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  Sierra Magazine
  November/December 2003
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Trains, Planes, and Pains
Interview: Bill McKibben
Life Study
The Comeback Canyon
Ways & Means
Let's Talk
One Small Step
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Lay of the Land
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The Sierra Club Bulletin: News for Members

What Would John Muir Wear? | Our Ears Are Burning | Take Action | Express Yourself | Grassroots | Ansel Wins an Emmy

What Would John Muir Wear?

by Reed McManus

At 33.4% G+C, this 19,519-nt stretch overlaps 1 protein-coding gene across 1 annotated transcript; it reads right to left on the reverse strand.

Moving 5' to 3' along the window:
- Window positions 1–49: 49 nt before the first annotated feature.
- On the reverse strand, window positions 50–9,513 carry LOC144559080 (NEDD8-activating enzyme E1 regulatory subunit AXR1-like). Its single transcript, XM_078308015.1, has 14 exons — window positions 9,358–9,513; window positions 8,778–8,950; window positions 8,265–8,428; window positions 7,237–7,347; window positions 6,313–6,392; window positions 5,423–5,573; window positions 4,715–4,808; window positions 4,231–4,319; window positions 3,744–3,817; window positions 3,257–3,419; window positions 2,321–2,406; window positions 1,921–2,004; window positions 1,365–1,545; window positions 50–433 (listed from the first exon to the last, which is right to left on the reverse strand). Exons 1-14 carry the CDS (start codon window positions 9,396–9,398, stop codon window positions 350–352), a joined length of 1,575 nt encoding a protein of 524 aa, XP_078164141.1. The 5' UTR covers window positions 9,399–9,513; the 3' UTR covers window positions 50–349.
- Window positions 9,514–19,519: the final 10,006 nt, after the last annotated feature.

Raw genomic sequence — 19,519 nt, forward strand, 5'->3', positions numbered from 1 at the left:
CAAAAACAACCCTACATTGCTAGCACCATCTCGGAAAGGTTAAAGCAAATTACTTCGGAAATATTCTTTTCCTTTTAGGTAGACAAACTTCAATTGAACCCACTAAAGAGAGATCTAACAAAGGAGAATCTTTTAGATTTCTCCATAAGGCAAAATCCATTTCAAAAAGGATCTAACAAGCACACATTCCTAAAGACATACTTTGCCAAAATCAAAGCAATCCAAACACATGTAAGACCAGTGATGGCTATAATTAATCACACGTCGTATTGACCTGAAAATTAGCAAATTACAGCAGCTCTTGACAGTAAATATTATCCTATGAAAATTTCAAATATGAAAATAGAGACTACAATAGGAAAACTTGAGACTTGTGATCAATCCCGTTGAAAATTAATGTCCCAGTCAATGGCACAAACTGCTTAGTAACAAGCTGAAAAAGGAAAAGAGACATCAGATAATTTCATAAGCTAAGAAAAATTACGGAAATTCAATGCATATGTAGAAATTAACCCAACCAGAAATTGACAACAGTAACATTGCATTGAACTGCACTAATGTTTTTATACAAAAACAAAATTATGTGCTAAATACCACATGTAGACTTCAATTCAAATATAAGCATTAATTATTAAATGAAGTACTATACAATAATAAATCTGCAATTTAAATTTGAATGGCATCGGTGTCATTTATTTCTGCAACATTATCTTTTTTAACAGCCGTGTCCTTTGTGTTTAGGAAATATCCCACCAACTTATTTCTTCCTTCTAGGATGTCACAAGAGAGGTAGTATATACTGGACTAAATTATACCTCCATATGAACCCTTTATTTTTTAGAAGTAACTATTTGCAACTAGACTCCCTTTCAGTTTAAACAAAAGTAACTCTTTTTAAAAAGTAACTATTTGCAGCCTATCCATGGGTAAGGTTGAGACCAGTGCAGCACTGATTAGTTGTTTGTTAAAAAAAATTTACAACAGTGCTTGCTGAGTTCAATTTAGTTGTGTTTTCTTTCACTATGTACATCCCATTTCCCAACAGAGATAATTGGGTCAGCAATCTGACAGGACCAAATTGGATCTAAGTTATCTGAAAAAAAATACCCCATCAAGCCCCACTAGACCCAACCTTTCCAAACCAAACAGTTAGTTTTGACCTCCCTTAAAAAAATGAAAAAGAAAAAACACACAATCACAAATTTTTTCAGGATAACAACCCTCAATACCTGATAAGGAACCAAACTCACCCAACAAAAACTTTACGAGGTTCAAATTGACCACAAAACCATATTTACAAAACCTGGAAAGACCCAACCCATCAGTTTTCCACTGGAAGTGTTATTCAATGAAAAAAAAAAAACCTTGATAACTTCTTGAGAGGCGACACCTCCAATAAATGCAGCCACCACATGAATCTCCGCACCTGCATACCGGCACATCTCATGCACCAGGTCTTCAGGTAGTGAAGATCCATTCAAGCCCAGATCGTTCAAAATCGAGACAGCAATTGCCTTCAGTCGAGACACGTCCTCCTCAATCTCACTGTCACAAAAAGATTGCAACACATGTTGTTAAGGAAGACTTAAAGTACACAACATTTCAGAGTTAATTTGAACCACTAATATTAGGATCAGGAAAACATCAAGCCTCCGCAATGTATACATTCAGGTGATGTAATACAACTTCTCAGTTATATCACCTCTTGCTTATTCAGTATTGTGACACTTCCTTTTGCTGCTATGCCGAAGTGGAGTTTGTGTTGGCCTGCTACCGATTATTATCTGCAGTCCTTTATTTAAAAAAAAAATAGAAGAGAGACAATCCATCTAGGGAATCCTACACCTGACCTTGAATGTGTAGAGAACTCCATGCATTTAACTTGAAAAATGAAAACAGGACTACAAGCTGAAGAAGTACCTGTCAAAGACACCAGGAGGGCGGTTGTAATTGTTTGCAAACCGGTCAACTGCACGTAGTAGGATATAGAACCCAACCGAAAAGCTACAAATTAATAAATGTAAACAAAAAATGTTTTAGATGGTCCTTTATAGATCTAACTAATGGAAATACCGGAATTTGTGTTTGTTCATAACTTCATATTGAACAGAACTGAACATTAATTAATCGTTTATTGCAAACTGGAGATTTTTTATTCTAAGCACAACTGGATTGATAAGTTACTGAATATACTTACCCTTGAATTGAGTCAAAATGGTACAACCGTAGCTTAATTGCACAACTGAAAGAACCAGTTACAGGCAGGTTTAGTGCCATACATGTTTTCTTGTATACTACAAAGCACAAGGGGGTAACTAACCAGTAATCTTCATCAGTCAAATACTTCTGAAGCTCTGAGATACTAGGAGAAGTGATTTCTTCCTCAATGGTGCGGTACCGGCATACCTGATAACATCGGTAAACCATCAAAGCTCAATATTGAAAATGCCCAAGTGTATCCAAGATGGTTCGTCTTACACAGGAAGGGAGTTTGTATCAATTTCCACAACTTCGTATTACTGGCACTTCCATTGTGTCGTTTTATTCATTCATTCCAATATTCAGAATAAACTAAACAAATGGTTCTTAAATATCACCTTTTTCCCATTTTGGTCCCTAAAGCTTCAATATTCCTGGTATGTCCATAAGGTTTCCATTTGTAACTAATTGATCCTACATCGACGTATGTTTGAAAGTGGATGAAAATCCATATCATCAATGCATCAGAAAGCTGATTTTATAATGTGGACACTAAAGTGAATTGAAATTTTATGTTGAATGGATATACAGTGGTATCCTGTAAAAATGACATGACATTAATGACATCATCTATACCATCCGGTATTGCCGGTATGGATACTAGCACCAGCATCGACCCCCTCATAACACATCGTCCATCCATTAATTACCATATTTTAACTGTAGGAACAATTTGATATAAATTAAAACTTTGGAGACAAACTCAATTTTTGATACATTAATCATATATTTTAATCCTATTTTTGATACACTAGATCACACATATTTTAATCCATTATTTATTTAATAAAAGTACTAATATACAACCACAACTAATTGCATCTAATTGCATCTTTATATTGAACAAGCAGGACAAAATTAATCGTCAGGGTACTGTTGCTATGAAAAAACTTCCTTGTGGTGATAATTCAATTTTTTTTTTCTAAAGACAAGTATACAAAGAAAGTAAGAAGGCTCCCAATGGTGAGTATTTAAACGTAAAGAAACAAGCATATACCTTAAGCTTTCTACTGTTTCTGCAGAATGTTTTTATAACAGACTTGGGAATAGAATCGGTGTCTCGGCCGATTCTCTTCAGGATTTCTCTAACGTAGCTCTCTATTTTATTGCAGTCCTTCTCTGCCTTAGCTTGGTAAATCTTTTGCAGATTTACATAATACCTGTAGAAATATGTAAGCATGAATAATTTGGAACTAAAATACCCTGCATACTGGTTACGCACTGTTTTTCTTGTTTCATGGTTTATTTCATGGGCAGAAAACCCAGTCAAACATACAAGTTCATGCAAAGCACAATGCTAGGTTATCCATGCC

As part of an organization devoted to both environmental advocacy and outdoor enjoyment, Sierra Club members proudly—and literally—walk the walk. Now they can do so in comfort and style. This fall, the Sierra Club unveiled a line of men’s and women’s clothing, much of which incorporates renewable materials such as hemp, wool, and organic cotton, or recycled plastic bottles resurrected as soft and comfortable EcoSpun fiber.

Revenue from the clothing sales (the Club receives royalties of between 5 and 20 percent on each item sold) could bring in $1 million in the first 18 months, according to Johanna O’Kelley, the Club’s director of licensing. But generating much-needed funds for important environmental programs is just one reason to extend the Club’s retail reach beyond its popular calendars, cards, and books. The Club also hopes its imprimatur will give a solid boost to the environmentally friendly clothing market, a growing segment of the massive $183 billion U.S. apparel industry.